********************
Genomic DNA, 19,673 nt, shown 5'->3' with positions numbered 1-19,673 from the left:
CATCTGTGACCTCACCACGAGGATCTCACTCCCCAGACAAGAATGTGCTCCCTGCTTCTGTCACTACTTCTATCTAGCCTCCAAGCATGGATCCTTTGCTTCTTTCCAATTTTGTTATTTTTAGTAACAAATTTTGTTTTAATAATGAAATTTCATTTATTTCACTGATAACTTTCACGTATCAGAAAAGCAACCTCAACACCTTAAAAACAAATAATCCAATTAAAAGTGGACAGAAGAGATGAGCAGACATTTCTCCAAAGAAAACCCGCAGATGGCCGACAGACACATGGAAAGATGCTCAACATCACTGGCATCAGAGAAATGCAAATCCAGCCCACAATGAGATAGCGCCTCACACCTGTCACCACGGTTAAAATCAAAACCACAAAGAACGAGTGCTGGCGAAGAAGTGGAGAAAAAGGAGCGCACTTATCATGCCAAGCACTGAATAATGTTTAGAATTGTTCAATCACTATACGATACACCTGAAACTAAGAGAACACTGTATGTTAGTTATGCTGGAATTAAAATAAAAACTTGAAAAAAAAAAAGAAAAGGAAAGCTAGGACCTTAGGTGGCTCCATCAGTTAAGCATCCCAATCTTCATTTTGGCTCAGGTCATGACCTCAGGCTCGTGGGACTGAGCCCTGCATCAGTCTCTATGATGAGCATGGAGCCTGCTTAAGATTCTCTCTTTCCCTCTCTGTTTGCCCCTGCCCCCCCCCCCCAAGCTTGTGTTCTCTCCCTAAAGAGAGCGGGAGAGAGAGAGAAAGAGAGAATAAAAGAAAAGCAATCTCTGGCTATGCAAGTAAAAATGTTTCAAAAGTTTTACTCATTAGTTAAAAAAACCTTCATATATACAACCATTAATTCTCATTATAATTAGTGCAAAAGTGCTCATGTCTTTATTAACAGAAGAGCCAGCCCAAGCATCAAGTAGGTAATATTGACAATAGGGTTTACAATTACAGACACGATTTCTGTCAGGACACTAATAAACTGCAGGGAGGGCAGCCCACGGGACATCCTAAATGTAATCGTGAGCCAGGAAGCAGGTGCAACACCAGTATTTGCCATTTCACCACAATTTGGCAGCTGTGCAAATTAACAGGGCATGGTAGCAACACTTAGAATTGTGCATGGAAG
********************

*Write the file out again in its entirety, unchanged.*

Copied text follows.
Genomic DNA, 19,673 nt, shown 5'->3' with positions numbered 1-19,673 from the left:
CATCTGTGACCTCACCACGAGGATCTCACTCCCCAGACAAGAATGTGCTCCCTGCTTCTGTCACTACTTCTATCTAGCCTCCAAGCATGGATCCTTTGCTTCTTTCCAATTTTGTTATTTTTAGTAACAAATTTTGTTTTAATAATGAAATTTCATTTATTTCACTGATAACTTTCACGTATCAGAAAAGCAACCTCAACACCTTAAAAACAAATAATCCAATTAAAAGTGGACAGAAGAGATGAGCAGACATTTCTCCAAAGAAAACCCGCAGATGGCCGACAGACACATGGAAAGATGCTCAACATCACTGGCATCAGAGAAATGCAAATCCAGCCCACAATGAGATAGCGCCTCACACCTGTCACCACGGTTAAAATCAAAACCACAAAGAACGAGTGCTGGCGAAGAAGTGGAGAAAAAGGAGCGCACTTATCATGCCAAGCACTGAATAATGTTTAGAATTGTTCAATCACTATACGATACACCTGAAACTAAGAGAACACTGTATGTTAGTTATGCTGGAATTAAAATAAAAACTTGAAAAAAAAAAAGAAAAGGAAAGCTAGGACCTTAGGTGGCTCCATCAGTTAAGCATCCCAATCTTCATTTTGGCTCAGGTCATGACCTCAGGCTCGTGGGACTGAGCCCTGCATCAGTCTCTATGATGAGCATGGAGCCTGCTTAAGATTCTCTCTTTCCCTCTCTGTTTGCCCCTGCCCCCCCCCCCCAAGCTTGTGTTCTCTCCCTAAAGAGAGCGGGAGAGAGAGAGAAAGAGAGAATAAAAGAAAAGCAATCTCTGGCTATGCAAGTAAAAATGTTTCAAAAGTTTTACTCATTAGTTAAAAAAACCTTCATATATACAACCATTAATTCTCATTATAATTAGTGCAAAAGTGCTCATGTCTTTATTAACAGAAGAGCCAGCCCAAGCATCAAGTAGGTAATATTGACAATAGGGTTTACAATTACAGACACGATTTCTGTCAGGACACTAATAAACTGCAGGGAGGGCAGCCCACGGGACATCCTAAATGTAATCGTGAGCCAGGAAGCAGGTGCAACACCAGTATTTGCCATTTCACCACAATTTGGCAGCTGTGCAAATTAACAGGGCATGGTAGCAACACTTAGAATTGTGCATGGAAG